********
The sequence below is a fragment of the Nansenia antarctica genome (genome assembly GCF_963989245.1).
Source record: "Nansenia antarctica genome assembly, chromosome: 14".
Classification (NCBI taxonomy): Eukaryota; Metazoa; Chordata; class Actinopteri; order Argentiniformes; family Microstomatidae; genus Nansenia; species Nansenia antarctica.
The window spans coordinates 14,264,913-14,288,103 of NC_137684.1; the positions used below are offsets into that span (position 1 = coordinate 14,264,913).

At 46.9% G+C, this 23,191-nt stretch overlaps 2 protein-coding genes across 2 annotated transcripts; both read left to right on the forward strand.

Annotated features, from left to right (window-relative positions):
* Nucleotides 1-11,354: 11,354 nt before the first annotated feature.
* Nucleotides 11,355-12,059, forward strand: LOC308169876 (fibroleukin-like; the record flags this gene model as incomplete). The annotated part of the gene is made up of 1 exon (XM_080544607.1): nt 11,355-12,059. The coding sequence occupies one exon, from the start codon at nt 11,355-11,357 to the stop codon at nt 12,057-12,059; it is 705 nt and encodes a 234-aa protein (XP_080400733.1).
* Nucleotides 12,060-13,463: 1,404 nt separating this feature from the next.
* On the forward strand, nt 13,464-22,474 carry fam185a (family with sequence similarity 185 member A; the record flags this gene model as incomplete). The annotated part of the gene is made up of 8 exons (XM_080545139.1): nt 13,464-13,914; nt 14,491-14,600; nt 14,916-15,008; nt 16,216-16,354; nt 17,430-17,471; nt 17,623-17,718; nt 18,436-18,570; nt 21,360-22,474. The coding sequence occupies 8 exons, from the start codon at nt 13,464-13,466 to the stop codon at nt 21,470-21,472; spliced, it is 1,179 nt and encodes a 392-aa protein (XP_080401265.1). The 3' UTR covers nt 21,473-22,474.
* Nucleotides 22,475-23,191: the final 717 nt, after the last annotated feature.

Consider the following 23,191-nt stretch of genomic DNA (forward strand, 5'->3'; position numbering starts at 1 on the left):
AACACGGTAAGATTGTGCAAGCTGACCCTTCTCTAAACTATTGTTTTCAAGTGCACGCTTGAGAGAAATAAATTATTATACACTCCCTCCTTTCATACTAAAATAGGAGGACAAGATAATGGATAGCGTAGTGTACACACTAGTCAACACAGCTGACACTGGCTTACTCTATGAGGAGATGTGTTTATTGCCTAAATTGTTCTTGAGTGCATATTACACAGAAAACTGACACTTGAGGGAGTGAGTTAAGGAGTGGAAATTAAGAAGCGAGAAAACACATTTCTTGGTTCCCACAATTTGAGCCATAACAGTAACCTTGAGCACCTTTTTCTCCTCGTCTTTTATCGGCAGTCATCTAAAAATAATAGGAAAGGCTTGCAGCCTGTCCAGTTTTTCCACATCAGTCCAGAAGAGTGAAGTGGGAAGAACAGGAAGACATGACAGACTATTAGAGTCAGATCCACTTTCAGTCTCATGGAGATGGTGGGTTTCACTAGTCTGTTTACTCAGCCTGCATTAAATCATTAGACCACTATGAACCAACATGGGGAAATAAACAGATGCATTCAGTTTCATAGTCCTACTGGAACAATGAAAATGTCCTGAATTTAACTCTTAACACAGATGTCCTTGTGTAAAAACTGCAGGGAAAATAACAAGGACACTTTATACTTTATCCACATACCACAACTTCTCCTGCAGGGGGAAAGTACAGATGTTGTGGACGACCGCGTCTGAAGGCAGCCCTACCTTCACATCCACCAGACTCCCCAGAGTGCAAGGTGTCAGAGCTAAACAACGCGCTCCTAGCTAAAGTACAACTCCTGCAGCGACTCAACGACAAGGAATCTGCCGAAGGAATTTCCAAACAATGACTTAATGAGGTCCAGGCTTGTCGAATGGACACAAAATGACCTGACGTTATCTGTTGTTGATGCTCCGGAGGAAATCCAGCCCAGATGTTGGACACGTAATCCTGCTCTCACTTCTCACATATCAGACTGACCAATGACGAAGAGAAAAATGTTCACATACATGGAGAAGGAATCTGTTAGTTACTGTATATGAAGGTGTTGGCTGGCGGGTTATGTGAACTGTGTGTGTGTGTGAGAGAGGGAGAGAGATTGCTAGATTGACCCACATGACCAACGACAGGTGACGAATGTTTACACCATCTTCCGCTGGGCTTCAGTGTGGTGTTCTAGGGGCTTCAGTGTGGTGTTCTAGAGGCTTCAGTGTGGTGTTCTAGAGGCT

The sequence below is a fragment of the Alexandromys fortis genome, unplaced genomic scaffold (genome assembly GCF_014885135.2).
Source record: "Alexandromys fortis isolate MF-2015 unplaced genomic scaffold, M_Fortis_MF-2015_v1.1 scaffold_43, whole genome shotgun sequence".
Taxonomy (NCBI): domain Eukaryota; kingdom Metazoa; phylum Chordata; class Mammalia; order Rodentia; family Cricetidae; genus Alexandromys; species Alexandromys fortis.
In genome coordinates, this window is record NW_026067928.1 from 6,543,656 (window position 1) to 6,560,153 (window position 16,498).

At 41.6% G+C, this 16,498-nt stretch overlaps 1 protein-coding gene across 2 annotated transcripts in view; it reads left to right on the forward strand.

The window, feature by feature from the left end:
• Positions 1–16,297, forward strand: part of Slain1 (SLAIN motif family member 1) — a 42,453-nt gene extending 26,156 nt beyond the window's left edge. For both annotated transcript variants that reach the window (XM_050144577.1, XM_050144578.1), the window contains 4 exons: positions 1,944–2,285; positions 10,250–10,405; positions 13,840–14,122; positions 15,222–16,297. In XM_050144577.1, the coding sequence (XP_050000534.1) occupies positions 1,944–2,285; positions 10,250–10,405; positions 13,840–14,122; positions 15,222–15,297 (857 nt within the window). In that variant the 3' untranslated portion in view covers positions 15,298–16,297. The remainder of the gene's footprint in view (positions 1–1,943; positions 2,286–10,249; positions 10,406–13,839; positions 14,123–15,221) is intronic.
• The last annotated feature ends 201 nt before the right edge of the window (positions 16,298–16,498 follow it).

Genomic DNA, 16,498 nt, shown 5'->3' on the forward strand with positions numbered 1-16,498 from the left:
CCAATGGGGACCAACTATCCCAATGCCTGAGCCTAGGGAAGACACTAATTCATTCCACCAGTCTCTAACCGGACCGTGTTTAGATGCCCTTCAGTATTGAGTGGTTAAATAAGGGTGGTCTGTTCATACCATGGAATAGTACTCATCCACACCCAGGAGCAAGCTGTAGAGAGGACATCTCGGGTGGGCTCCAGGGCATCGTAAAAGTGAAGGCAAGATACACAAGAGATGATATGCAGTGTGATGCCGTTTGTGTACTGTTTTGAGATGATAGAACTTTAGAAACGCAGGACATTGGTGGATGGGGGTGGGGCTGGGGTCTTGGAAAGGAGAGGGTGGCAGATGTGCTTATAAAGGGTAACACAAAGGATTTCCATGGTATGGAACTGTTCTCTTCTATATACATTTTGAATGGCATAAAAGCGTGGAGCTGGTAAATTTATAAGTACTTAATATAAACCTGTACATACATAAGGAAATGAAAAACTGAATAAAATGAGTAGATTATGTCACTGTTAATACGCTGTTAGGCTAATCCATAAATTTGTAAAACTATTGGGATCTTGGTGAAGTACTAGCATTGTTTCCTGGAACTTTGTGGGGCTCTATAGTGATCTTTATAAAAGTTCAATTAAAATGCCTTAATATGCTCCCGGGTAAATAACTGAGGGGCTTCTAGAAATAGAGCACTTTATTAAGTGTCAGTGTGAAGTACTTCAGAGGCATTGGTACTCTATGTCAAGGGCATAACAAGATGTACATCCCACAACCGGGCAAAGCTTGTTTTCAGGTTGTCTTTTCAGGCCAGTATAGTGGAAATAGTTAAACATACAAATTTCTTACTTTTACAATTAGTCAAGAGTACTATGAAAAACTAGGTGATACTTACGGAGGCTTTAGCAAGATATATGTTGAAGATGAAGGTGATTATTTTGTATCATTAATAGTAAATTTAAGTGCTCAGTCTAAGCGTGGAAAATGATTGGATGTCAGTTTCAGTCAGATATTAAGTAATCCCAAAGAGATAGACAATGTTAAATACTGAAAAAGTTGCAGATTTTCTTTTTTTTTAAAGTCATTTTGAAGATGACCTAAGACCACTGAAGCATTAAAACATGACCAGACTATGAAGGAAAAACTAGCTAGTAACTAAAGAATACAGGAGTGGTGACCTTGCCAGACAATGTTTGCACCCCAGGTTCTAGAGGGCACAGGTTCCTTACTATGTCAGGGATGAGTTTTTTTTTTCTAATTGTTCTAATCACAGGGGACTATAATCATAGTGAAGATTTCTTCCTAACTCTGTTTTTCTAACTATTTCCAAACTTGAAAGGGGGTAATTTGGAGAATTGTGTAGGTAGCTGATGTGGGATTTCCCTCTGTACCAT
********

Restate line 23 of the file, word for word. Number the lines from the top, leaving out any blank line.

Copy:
CCAATGGGGACCAACTATCCCAATGCCTGAGCCTAGGGAAGACACTAATTCATTCCACCAGTCTCTAACCGGACCGTGTTTAGATGCCCTTCAGTATTGAGTGGTTAAATAAGGGTGGTCTGTTCATACCATGGAATAGTACTCATCCACACCCAGGAGCAAGCTGTAGAGAGGACATCTCGGGTGGGCTCCAGGGCATCGTAAAAGTGAAGGCAAGATACACAAGAGATGATATGCAGTGTGATGCCGTTTGTGTACTGTTTTGAGATGATAGAACTTTAGAAACGCAGGACATTGGTGGATGGGGGTGGGGCTGGGGTCTTGGAAAGGAGAGGGTGGCAGATGTGCTTATAAAGGGTAACACAAAGGATTTCCATGGTATGGAACTGTTCTCTTCTATATACATTTTGAATGGCATAAAAGCGTGGAGCTGGTAAATTTATAAGTACTTAATATAAACCTGTACATACATAAGGAAATGAAAAACTGAATAAAATGAGTAGATTATGTCACTGTTAATACGCTGTTAGGCTAATCCATAAATTTGTAAAACTATTGGGATCTTGGTGAAGTACTAGCATTGTTTCCTGGAACTTTGTGGGGCTCTATAGTGATCTTTATAAAAGTTCAATTAAAATGCCTTAATATGCTCCCGGGTAAATAACTGAGGGGCTTCTAGAAATAGAGCACTTTATTAAGTGTCAGTGTGAAGTACTTCAGAGGCATTGGTACTCTATGTCAAGGGCATAACAAGATGTACATCCCACAACCGGGCAAAGCTTGTTTTCAGGTTGTCTTTTCAGGCCAGTATAGTGGAAATAGTTAAACATACAAATTTCTTACTTTTACAATTAGTCAAGAGTACTATGAAAAACTAGGTGATACTTACGGAGGCTTTAGCAAGATATATGTTGAAGATGAAGGTGATTATTTTGTATCATTAATAGTAAATTTAAGTGCTCAGTCTAAGCGTGGAAAATGATTGGATGTCAGTTTCAGTCAGATATTAAGTAATCCCAAAGAGATAGACAATGTTAAATACTGAAAAAGTTGCAGATTTTCTTTTTTTTTAAAGTCATTTTGAAGATGACCTAAGACCACTGAAGCATTAAAACATGACCAGACTATGAAGGAAAAACTAGCTAGTAACTAAAGAATACAGGAGTGGTGACCTTGCCAGACAATGTTTGCACCCCAGGTTCTAGAGGGCACAGGTTCCTTACTATGTCAGGGATGAGTTTTTTTTTTCTAATTGTTCTAATCACAGGGGACTATAATCATAGTGAAGATTTCTTCCTAACTCTGTTTTTCTAACTATTTCCAAACTTGAAAGGGGGTAATTTGGAGAATTGTGTAGGTAGCTGATGTGGGATTTCCCTCTGTACCAT